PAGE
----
Kenyan born, Peres Owino, award-winning storyteller’s directorial debut Bound: Africans vs African-Americans. It played several festivals around the world, winning the 2014 Women In Film- Lena Sharpe Award at the Seattle International Film Festival, the 2015 Audience Award for Best Documentary at the Pan African Film Festival, and 2015 Best Film Directed by a Woman of Color Award at NYC’s African Diaspora Film Festival.
Her latest screenplay, The Basket Weaver, winner of the 2015 Meryl Streep Writer’s Lab Competition, 2018 ISA Fast Track Fellowship and finalist of the 2018 Universal Studios Writing Competition and 2015 Hollywood Screenplay Contest is currently in pre-production. Seasons of Love, which she co-wrote with Sharon Brathwaite, was produced by Taraji P. Henson and earned them a 2015 NAACP Image Award nomination for Outstanding Writing for a Television Movie. She has also been named one of the ISA Top 25 Screenwriters To Watch.
A commanding actress and an LA Ovation nominee Peres has appeared in dozens of plays in Los Angeles and New York. She is a Groundlings alumnus and standup comedian. Peres performs standup across Los Angeles and a collection of her musings are featured in her debut novel On The Verge.
She shared her story with Creative Screenwriting Magazine.
Describe your unique personal and professional background and the specific project that attracted ISA interest?
Being born and raised in Kenya I grew up in a world made up of the remnants of both the traditional Luo and colonial British cultures. So I ingested a ridiculous amount of European history and ideology that was, and is, constantly at odds with how my people show up in the world.
This cultural schizophrenia has resulted in an internal conflict which reinforces one of the most profound words uttered by celebrated author Chinua Achebe, “Until the Lions have their own historians, the history of the hunt will always glorify the hunter” I am the Lioness telling the story of the hunt.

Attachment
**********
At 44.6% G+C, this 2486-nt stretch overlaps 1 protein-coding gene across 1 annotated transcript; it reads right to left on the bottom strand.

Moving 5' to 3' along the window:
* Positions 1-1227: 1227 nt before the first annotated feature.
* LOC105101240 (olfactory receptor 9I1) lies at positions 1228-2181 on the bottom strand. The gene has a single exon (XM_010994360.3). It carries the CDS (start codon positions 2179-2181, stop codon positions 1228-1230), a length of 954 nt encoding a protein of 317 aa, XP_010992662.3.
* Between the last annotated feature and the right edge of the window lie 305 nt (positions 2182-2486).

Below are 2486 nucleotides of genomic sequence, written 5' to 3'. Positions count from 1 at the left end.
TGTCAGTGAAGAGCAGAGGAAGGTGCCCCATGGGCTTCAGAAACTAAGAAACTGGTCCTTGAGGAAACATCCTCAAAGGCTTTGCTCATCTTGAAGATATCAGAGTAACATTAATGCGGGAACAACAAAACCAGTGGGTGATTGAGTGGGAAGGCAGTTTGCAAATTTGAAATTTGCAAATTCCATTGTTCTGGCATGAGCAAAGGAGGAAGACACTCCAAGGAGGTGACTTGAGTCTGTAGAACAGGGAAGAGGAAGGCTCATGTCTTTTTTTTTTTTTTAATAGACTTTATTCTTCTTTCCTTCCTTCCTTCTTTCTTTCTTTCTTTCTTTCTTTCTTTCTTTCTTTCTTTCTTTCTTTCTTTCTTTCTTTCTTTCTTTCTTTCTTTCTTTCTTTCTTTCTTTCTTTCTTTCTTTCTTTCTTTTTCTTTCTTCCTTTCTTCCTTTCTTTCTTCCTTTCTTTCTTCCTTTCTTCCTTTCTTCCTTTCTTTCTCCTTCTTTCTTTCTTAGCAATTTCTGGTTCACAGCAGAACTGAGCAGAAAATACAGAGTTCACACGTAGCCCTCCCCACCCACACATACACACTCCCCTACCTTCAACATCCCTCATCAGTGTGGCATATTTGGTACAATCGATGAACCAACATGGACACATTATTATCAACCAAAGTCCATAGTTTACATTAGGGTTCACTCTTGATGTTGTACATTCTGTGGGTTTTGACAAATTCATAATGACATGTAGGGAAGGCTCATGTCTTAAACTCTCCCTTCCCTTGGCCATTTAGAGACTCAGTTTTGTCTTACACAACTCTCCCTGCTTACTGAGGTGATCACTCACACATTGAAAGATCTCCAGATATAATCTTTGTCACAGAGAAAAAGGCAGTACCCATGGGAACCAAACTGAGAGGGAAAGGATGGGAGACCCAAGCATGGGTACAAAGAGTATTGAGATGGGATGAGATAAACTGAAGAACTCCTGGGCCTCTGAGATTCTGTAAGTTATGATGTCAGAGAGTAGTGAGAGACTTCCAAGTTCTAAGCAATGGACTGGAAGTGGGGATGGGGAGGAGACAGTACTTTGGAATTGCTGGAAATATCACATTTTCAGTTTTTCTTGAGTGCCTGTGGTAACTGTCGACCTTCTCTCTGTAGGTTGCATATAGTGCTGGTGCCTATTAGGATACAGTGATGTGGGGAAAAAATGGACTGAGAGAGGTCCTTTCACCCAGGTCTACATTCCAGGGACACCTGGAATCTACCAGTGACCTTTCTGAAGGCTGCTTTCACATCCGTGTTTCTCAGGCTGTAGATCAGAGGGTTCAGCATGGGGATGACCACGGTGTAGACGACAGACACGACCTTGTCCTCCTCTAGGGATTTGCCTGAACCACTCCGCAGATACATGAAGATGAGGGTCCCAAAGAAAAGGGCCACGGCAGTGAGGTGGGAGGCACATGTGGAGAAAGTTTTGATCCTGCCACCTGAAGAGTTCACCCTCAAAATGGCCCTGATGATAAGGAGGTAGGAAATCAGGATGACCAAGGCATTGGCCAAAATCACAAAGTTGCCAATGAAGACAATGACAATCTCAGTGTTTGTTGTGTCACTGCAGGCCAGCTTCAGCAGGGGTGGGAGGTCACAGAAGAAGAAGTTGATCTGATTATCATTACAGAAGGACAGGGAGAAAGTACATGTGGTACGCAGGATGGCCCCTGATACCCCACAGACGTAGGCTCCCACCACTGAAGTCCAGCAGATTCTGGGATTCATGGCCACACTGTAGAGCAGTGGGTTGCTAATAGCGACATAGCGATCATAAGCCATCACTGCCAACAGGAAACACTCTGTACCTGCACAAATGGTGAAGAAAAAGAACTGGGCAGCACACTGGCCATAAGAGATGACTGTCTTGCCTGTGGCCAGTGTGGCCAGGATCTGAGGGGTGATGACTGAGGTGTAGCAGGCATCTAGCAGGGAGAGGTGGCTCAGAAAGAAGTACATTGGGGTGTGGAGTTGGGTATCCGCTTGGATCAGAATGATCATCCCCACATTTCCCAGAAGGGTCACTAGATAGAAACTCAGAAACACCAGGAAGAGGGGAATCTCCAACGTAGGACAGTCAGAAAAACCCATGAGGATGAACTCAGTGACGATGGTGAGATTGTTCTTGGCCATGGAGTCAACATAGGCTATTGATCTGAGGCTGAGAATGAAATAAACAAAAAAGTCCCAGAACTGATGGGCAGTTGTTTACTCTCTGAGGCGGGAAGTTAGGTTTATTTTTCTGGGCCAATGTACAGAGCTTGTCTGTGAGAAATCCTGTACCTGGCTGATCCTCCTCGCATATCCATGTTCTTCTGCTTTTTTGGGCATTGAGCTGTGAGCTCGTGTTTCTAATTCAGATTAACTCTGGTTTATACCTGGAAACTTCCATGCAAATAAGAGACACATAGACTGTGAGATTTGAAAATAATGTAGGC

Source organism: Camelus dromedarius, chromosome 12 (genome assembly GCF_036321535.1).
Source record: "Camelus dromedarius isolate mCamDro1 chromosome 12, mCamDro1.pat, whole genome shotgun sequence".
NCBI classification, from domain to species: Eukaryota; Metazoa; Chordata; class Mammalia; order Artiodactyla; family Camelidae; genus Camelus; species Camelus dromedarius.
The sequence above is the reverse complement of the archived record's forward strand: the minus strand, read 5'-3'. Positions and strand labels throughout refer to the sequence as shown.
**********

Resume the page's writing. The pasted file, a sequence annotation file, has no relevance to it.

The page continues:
My script The Basket Weaver is a love story that weaves the strands of its flawed characters’ lives into a simple question; is love nurtured by human perfection or by the manure of human misbehavior? The answers provided in the last scenes are messy, but they are fully woman, fully African, and fully human.
Why did you decide to become a screenwriter above all other careers?
Well, if my mother is to be believed, I was telling stories at 5 years old. That made storytelling less of a decision for me and more of a calling. A responsibility handed down by my ancestors to record my people’s story and in some cases rewrite it. I believe(d) that so wholeheartedly that when my father put me on a plane to the US to study law, I secretly enrolled into the theater program, and for 3 years managed to hide that I was double majoring. When I graduated I moved to LA and I’ve never looked back.
What personal qualities do successful screenwriters need to make it?
I think successful screenwriters understand that it all begins with a LOVE for the craft. Without that, you are dead in the water. It is what sustains you in your lonely spaces. It keeps you coming back to that desk, computer, notepad, coffee house etc. Upon that foundation, add PATIENCE. Patience with yourself because you are going to do a lot of rewrites. Patience with producers because they are going to ask for a lot of rewrites. And patience with everyone you’ve asked to read your script because they are going to need a lot more time than you think.
And when you get their attention, LISTEN to the notes they share, but be smart about which notes to take. That is the line that separates screenwriters. Remember nothing is personal, everything is in the service of the story.